Tuesday, September 16, 2008

Battle of Poison Spring, Arkansas - Part Five

This is a view of the trickling stream that flows from Poison Spring in Arkansas. It can be viewed along the nature trail at Poison Spring State Park.
At the time of the Battle of Poison Spring, the stream or "branch" was flowing with much greater force due to heavy rains that had deluged the area over previous weeks.
As the Union retreat at Poison Spring degenerated into a rout, many of the Federal troops fled the battlefield in any direction possible. It was at this stage of the fighting that alleged murders of Union black soldiers took place.
According to Federal accounts, many men from the 1st Kansas Colored Infantry were shot down by Confederate troops as they were either taken prisoner or tried to flee. The eyewitness accounts are silent as to how many such incidents allegedly took place, but the allegations do surface in a number of the post-battle reports and accounts.
Confederate accounts also indicate that Union black soldiers were killed as they tried to flee the battlefield. Southern eyewitness accounts generally alleged that the men of the 1st and 2nd Choctaw and Chickasaw Regiments were responsible for these actions, noting that the families of these men had suffered greatly at the hands of these same Union troops prior to the beginning of the Red River Campaign.
The latter fact was definitely true. Outrages visited on Choctaw and Chickasaw homes and farms by Union troops had caused a massive flood of refugee men, women and children to flee south from their lands to the areas along the Texas border where they could be protected by Confederate forces. Many of these refugees were family members of Choctaw and Chickasaw soldiers that fought on the Southern side at Poison Spring and there can be little doubt but that they held grudges over the treatment of their loved ones.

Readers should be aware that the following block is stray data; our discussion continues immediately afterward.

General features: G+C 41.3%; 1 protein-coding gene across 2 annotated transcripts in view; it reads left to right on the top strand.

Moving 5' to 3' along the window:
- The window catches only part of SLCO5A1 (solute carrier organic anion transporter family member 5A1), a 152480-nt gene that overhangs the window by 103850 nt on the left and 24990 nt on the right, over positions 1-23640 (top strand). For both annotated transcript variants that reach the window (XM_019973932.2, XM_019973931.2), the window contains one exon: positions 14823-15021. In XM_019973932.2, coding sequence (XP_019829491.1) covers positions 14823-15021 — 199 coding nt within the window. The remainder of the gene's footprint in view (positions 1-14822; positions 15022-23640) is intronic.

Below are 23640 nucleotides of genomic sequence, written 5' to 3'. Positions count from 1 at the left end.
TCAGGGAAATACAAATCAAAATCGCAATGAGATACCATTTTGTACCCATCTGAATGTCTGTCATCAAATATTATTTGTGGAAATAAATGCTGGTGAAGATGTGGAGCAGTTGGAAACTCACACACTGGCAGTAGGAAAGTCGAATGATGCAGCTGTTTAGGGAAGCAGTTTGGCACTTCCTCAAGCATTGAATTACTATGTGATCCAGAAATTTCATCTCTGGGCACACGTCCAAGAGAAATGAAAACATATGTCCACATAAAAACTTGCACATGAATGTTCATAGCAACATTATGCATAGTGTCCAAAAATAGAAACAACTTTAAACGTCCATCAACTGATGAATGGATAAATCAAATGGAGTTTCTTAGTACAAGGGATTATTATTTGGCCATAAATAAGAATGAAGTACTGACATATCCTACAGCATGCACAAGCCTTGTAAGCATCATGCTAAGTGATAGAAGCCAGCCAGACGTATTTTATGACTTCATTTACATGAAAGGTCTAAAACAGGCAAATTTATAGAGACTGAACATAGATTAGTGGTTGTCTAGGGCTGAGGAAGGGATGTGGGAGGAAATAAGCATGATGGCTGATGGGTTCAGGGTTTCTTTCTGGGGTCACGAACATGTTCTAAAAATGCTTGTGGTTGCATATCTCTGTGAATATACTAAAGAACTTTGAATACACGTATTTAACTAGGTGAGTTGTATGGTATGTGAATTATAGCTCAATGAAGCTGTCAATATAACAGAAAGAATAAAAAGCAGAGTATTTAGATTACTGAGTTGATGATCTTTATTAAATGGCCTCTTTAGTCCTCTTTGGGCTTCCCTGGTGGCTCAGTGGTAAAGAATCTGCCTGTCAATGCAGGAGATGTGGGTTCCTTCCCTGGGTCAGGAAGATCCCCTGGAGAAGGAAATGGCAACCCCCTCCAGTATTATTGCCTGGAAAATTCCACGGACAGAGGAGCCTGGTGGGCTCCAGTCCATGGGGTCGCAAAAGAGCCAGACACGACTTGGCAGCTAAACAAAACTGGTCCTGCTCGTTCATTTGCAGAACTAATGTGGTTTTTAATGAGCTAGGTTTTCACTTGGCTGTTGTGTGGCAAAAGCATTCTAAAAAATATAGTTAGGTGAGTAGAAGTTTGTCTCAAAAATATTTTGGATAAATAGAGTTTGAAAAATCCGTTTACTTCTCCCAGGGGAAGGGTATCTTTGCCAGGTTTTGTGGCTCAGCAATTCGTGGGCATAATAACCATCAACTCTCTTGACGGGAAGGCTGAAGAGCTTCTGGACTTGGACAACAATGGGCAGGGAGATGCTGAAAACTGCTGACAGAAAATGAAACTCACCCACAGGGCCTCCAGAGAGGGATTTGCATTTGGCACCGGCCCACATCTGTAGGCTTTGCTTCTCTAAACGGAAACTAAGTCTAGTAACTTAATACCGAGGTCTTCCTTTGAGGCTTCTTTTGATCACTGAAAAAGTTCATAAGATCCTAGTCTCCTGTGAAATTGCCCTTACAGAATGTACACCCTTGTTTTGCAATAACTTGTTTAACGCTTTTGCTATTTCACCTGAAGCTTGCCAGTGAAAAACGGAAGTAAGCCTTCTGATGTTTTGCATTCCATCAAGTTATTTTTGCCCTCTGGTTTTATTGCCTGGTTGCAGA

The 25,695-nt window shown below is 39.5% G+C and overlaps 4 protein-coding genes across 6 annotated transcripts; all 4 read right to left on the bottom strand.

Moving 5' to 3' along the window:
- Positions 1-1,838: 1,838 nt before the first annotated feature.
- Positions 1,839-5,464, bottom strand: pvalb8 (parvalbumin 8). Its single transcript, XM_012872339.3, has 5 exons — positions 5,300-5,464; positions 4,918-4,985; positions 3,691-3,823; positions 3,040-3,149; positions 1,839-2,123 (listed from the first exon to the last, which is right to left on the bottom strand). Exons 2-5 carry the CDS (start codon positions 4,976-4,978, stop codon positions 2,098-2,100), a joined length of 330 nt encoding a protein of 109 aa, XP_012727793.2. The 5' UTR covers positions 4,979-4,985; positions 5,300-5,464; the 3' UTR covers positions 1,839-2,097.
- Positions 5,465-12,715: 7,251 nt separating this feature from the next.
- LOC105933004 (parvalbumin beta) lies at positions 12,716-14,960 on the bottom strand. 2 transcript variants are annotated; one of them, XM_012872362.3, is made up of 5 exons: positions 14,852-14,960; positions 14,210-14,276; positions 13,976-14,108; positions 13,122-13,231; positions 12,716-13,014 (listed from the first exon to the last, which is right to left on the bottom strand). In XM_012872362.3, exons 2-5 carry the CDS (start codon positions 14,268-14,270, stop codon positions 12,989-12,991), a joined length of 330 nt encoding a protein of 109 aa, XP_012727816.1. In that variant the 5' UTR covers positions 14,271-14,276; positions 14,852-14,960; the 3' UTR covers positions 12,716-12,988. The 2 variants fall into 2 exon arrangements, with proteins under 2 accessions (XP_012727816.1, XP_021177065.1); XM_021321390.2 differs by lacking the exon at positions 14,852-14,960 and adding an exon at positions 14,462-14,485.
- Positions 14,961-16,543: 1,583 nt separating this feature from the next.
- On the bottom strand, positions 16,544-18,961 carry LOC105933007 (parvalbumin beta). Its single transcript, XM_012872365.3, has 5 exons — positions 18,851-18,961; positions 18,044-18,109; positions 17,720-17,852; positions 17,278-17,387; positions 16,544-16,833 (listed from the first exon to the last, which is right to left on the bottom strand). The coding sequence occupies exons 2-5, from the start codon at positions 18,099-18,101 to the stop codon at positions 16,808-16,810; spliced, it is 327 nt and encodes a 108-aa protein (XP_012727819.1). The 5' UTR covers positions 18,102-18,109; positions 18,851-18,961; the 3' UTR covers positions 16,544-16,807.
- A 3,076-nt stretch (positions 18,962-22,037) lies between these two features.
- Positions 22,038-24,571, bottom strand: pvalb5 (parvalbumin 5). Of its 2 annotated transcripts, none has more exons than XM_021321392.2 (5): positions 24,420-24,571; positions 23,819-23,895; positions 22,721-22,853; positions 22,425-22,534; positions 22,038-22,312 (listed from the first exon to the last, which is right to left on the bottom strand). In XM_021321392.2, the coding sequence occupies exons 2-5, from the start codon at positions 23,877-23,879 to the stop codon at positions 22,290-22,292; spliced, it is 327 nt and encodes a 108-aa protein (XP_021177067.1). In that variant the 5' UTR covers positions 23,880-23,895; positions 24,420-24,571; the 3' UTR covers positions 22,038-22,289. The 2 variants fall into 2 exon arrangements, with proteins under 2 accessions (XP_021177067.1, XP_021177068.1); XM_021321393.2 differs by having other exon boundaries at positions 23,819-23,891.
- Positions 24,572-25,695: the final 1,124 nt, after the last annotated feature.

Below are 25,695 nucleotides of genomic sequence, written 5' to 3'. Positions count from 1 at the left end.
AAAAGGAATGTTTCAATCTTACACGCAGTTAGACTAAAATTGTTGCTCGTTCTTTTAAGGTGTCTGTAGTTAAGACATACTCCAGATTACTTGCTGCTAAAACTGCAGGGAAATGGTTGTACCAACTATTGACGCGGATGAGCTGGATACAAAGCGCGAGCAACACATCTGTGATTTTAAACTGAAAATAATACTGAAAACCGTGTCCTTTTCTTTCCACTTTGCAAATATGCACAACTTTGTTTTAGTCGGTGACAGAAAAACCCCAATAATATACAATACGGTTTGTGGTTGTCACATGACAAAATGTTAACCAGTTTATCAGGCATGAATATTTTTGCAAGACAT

Several of the Confederate accounts also note that as the black Union soldiers attempted to flee at the end of the battle, they did not throw down their weapons, but "shuffled" along carrying their firearms with them. This is strangely similar to the accounts of Southern troops describing the alleged massacre at Fort Pillow, Tennessee.
Could there have been something in the pysche of Union black troops that made them unwilling to surrender their weapons? It is certainly possible, considering that for the most part they had been slaves prior to the war and ownership or use of firearms was generally forbidden to them. The possession of a musket or rifle to a black soldier certainly would have been a powerful symbol of his new found freedom and it is reasonable to think that he would have been extremely relunctant to part with it.
It is interesting to contemplate whether the refusal of men from the 1st Kansas Colored to throw down their weapons at Poison Spring might have contributed to alleged post-battle killings there.
It is also worth noting that Colonel James Williams, the commander of Union forces during the battle, reported that nearly half of the men in the regiment had either been killed or wounded during the actual fighting and before the beginning of the retreat. The regiment was stationed in a position where it received massive fire from superior Confederate artillery and the main infantry battle lines of the Southern forces.
Our series on the Battle of Poison Spring will continue. To read more about the battle before the next post, please visit www.exploresouthernhistory.com/poisonspring.

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